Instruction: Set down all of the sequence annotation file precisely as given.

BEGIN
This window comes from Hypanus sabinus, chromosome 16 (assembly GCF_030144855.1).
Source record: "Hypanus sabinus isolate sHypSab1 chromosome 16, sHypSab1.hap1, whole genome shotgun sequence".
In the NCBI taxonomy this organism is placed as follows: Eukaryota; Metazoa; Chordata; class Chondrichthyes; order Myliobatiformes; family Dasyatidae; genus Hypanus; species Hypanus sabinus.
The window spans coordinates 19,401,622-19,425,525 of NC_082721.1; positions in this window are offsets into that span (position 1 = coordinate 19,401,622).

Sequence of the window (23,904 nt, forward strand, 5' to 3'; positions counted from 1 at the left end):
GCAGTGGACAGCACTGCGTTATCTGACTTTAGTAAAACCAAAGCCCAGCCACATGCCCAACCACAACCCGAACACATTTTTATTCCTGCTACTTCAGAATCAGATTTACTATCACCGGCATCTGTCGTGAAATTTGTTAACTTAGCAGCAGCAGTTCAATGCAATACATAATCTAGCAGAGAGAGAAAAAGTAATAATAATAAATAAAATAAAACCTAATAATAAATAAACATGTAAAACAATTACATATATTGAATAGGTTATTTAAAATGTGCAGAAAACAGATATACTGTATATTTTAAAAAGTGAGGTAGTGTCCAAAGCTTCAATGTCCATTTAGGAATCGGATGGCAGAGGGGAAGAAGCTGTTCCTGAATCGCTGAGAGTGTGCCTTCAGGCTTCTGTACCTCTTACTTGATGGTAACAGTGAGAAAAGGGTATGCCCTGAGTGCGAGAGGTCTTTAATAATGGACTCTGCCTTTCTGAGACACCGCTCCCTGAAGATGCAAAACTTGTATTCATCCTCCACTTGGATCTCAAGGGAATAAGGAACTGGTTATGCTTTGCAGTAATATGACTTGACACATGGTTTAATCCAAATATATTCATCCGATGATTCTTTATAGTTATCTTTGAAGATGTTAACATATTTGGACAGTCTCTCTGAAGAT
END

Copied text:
This window comes from Hypanus sabinus, chromosome 16 (assembly GCF_030144855.1).
Source record: "Hypanus sabinus isolate sHypSab1 chromosome 16, sHypSab1.hap1, whole genome shotgun sequence".
In the NCBI taxonomy this organism is placed as follows: Eukaryota; Metazoa; Chordata; class Chondrichthyes; order Myliobatiformes; family Dasyatidae; genus Hypanus; species Hypanus sabinus.
The window spans coordinates 19,401,622-19,425,525 of NC_082721.1; positions in this window are offsets into that span (position 1 = coordinate 19,401,622).

Sequence of the window (23,904 nt, forward strand, 5' to 3'; positions counted from 1 at the left end):
GCAGTGGACAGCACTGCGTTATCTGACTTTAGTAAAACCAAAGCCCAGCCACATGCCCAACCACAACCCGAACACATTTTTATTCCTGCTACTTCAGAATCAGATTTACTATCACCGGCATCTGTCGTGAAATTTGTTAACTTAGCAGCAGCAGTTCAATGCAATACATAATCTAGCAGAGAGAGAAAAAGTAATAATAATAAATAAAATAAAACCTAATAATAAATAAACATGTAAAACAATTACATATATTGAATAGGTTATTTAAAATGTGCAGAAAACAGATATACTGTATATTTTAAAAAGTGAGGTAGTGTCCAAAGCTTCAATGTCCATTTAGGAATCGGATGGCAGAGGGGAAGAAGCTGTTCCTGAATCGCTGAGAGTGTGCCTTCAGGCTTCTGTACCTCTTACTTGATGGTAACAGTGAGAAAAGGGTATGCCCTGAGTGCGAGAGGTCTTTAATAATGGACTCTGCCTTTCTGAGACACCGCTCCCTGAAGATGCAAAACTTGTATTCATCCTCCACTTGGATCTCAAGGGAATAAGGAACTGGTTATGCTTTGCAGTAATATGACTTGACACATGGTTTAATCCAAATATATTCATCCGATGATTCTTTATAGTTATCTTTGAAGATGTTAACATATTTGGACAGTCTCTCTGAAGAT